Our Trailer Story
Let’s start from the beginning.
In 1948 John Ridley caught Wilfred Harrison after he finished a performance at Hinckley Working Men’s Club and shared with him his sketches for a mobile theatre. As an actor in a small company, playing one-nighters in eclectic halls across the country, Wilfred was captivated by the concept, and boldly took up the challenge to raise funds for it.
Taking a huge leap of faith in those dark days after the war, they set about creating the unique steel and aluminium structure, in which four huge trailers fold together to form a complete 225 seat proscenium theatre. John was joined by coach builder Dick Bull and electrical engineer Norman Robinson, and after four years of hard work (and many pots of blue paint) Century Theatre was finally ready to hit the road.
Century toured the country with a convoy of trailers, all towed by three enormous ex-service trucks (often driven by actors, no HGV licence being required then). Packed into the trailers was the performance space, a box office, dressing rooms, and accommodation for a company of sixteen – kitchen, dining room, bathrooms, and individual bedrooms, some 25 trailers in all.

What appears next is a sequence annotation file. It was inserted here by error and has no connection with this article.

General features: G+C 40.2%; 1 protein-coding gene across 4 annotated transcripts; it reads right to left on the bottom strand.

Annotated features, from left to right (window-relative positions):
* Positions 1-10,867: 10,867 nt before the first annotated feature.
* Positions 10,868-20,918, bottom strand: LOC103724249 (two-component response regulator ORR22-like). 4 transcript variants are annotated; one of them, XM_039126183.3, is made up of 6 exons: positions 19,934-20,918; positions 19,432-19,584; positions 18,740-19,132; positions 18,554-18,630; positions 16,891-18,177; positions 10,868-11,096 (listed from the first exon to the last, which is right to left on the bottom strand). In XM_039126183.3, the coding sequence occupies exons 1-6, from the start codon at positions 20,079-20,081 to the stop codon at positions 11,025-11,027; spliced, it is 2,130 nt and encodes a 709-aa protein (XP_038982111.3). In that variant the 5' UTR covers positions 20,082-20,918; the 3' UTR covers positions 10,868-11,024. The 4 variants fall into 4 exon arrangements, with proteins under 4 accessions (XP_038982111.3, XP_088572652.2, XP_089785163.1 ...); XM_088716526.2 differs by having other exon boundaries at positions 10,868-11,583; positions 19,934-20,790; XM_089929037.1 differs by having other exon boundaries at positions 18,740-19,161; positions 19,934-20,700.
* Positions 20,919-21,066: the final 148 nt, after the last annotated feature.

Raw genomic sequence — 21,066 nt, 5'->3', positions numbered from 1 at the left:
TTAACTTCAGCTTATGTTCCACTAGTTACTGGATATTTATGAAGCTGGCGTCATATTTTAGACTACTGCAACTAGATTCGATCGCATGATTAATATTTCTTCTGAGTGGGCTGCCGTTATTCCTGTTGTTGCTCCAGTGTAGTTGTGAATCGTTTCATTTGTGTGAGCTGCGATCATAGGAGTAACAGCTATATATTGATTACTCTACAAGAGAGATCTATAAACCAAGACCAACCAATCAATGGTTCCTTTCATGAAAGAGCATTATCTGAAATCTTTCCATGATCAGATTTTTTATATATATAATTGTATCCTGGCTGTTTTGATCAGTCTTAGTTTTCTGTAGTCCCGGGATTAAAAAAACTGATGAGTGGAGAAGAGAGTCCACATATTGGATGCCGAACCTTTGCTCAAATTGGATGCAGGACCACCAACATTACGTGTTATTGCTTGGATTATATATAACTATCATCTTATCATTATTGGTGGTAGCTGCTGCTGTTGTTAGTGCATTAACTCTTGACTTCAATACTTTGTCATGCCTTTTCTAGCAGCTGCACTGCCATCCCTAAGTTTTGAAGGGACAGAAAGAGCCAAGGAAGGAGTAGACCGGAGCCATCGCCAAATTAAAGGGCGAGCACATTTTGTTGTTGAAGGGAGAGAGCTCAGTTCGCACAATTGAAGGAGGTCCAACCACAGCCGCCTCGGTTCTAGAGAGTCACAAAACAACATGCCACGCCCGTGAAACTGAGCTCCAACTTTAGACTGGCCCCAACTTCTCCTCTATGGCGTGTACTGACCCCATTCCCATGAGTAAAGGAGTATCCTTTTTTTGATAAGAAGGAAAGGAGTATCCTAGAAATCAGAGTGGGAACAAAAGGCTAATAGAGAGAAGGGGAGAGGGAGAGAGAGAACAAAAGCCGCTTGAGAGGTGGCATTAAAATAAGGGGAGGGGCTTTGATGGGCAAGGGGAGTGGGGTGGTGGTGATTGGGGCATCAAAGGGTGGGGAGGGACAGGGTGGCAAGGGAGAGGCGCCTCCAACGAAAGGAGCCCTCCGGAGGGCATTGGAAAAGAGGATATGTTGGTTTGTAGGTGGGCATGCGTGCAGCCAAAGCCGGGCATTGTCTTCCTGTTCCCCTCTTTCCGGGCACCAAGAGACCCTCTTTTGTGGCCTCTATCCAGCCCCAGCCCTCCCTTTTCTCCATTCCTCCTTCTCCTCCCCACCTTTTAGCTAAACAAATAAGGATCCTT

Imagine deconstructing a theatre, an office, and a B&B and you’ll have some idea of what they managed to pack together!
In 1975, during one of Century Theatre’s many summers in Keswick, the braking systems on the main trailers couldn’t meet the new road traffic regulations, which meant that what had now been dubbed the ‘Blue Box’, ended up staying put, remaining in Keswick until 1996.